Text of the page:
UnHIDE exposes the full public part of the graph through a read only SPARQL endpoint: currently available under https://sparql.unhide.helmholtz-metadaten.de/sparql/ but in the future mainly under https://sparql.unhide.helmholtz-metadaten.de/.
UNHIDE runs a Virtuoso SPARQL Endpoint which could be used to query the unHIDE knowledge graph using the SPARQL Query Language — a W3C open standard which can be used to express queries across diverse data sources, whether the data is stored natively as RDF.
The server is running as part of the larger deployment of unHIDE, as a part of the Docker compose file.
SPARQL Query Language#
SPARQL queries RDF graphs, which is comprises a set of semantic triple, or RDF triple or simply triple. A triple is a set of three entities that constitutes a statement about semantic data in the form of subject–predicate–object statements (e.g., “DatasetX has license CC BY 4.0”). The importance lies in the triples, not the serialization. Serialization is just a way to write the triples down.
SPARQL allows for a query to consist of triple patterns, conjunctions, disjunctions, and optional patterns as well as to perform changes on data via SPARQL updates. It also supports aggregation, subqueries, negation, creating values by expressions, extensible value testing, and constraining queries by source RDF graph. The results of SPARQL queries can be result sets or RDF graphs.
Before writing a SPARQL query it is important to define the namespace prefix bindings which are used int he query. A binging is a pair of a prefix name and the corresponting IRI. For instance, the following is a binding for
PREFIX schema: <http://schema.org/>
PREFIX rdfs: <http://www.w3.org/2000/01/rdf-schema#>
Most forms of SPARQL query contain a set of triple patterns called a basic graph pattern. Triple patterns are like RDF triples except that each of the subject, predicate and object may be a variable. A basic graph pattern matches a subgraph of the RDF data when RDF terms from that subgraph may be substituted for the variables and the result is RDF graph equivalent to the subgraph.
The example below demonstrates a simple query that leverages the publicatoins along with their authors. Specifically, the following query returns names and affiliation of every person participated in the creation of that resource:
PREFIX schema: <http://schema.org/>
?resource schema:creator ?person.
?resource schema:name ?rname.
?person schema:affiliation ?affiliation.
?person schema:name ?PersonName
The results will look like:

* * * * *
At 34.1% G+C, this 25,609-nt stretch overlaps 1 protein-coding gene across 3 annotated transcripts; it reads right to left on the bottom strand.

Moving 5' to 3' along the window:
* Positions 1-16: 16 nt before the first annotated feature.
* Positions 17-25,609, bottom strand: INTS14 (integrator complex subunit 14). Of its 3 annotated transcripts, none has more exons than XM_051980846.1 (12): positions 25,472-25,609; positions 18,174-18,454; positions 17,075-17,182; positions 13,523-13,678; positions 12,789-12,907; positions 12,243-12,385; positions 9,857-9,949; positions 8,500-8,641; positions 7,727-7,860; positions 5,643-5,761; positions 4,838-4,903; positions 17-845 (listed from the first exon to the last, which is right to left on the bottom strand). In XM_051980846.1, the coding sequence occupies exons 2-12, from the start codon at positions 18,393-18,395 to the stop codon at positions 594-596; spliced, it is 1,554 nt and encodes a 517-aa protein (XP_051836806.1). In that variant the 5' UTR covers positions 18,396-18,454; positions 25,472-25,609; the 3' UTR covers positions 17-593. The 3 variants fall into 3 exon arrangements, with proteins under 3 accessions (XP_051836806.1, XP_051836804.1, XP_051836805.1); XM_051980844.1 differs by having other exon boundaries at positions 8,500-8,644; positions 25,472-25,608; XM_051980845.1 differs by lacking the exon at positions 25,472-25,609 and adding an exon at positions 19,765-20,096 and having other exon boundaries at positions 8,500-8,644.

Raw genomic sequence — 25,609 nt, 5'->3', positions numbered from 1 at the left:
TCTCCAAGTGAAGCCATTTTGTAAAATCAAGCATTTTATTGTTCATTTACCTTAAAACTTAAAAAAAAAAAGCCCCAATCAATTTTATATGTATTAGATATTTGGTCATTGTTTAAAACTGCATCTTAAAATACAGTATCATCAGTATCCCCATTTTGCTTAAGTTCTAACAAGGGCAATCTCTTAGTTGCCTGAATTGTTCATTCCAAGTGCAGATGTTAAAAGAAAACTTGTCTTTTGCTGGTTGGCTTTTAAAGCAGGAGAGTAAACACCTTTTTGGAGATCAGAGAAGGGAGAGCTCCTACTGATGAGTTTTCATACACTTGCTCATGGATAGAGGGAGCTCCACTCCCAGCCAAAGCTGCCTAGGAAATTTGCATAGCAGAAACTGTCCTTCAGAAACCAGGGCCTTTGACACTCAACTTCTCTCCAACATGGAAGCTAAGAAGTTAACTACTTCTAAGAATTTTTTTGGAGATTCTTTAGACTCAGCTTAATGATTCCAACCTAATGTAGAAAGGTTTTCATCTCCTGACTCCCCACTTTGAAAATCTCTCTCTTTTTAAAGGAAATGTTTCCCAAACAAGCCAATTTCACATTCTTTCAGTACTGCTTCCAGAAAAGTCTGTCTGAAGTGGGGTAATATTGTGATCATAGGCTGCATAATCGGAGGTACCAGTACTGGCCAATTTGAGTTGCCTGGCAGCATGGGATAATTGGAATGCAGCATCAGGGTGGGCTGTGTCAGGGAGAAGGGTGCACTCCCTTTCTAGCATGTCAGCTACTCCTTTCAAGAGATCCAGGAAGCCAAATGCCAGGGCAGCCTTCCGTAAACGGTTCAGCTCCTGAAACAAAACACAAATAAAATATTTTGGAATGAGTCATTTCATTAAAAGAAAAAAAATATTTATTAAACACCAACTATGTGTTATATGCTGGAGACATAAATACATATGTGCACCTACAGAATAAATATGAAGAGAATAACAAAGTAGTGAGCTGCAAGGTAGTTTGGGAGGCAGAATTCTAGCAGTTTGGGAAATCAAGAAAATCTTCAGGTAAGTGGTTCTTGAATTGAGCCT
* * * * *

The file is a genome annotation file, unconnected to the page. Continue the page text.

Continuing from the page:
Virtuoso SPARQL Endpoint#
Virtuoso universal server provides the SPARQL 1.1 protocols for query and update as well as the SPARQL Graph Store protocol. Virtuoso reserves the path
/sparql/ and a synonym path
/SPARQL/ for SPARQL service. Virtuoso’s built-in SPARQL Query Service functionality delivers a variety of capabilities:
Supports the HTTP-based SPARQL Query Service Protocol
Supports Federated SPARQL (i.e. supports
SERVICEclause that identifies an external SPARQL endpoint upon which to execute a sub-query — as one option for executing federated queries over SPARQL endpoints from the LOD Cloud.
Supports optional de-referencing of variables and constants in the body of a query, thereby incorporating content crawling over external data sources into the query solution production pipeline.
Support for a variety of query types including CONSTRUCT, ASK, DESCRIBE.
Supports a wide variety of query solution document types including (among others) HTML, CSV, JSON, and XML for SELECT Queries, and RDF-Turtle, RDF-N-Triples, JSON-LD, and RDF-XML for DESCRIBE and CONSTRUCT Queries.
Includes a query optimaization service that produces the SPARQL query after parsing, optimization and converting back into SPARQL.
Adds Extract, Transform, and Load operations to the query solution production pipeline through built-in integration with Virtuoso RDF Transformation Middleware (or RDFizer), commonly referred to as the Sponger — which also includes cache invalidation functionality.
Supports HTTP Content Negotiation (“conneg”), both Basic and Dynamic via QoS algorithms.
Also exploitable by ODBC, JDBC, ADO.NET, OLE DB, and XMLA applications as an open standards-based extension to SQL.
Virtuoso SPARQL Query Service#
POST requests are supported by both server and client. The server recognizes the
Accept: line of the request header to find MIME types preferred by the connected client and adjust the output mode of the response. The client chooses between GET and POST automatically, based on the length of the query text. More information can be found here.
Virtuoso Facet Browser#
The Virtuoso Facet Browser UI allows users to save Faceted View and iSPARQL queries as “Featured” queries for future reference.
Use the Faceted Browser Search to search for information on “HZDR”:
Results of the following form should be returned for the resource being fetched:
where users can find all entities that are related to
HZDR and their title, type, etc. Below is an example of one of these entities:
Additionally, users can export these results in various formats, including csv, HTML, RDF (N-triples), RDF (turtule), etc. Here is the results exported as RDF/XML:
<?xml version="1.0" encoding="utf-8" ?>
<rdf:type rdf:resource="http://schema.org/Person" />
Entity Label Lookup tab: In the Label auto-complete text box of the Entity Label Lookup tab, enter the name of an rdfs label to be Described, then select a URI from the list of available Labels to obtain a description of the URI.
Entity URI Lookup tab: In the URI auto-complete text box of the Entity URI Lookup tab enter the name URI to be Described, then select a URI from the list of available Labels to obtain a description of the URI.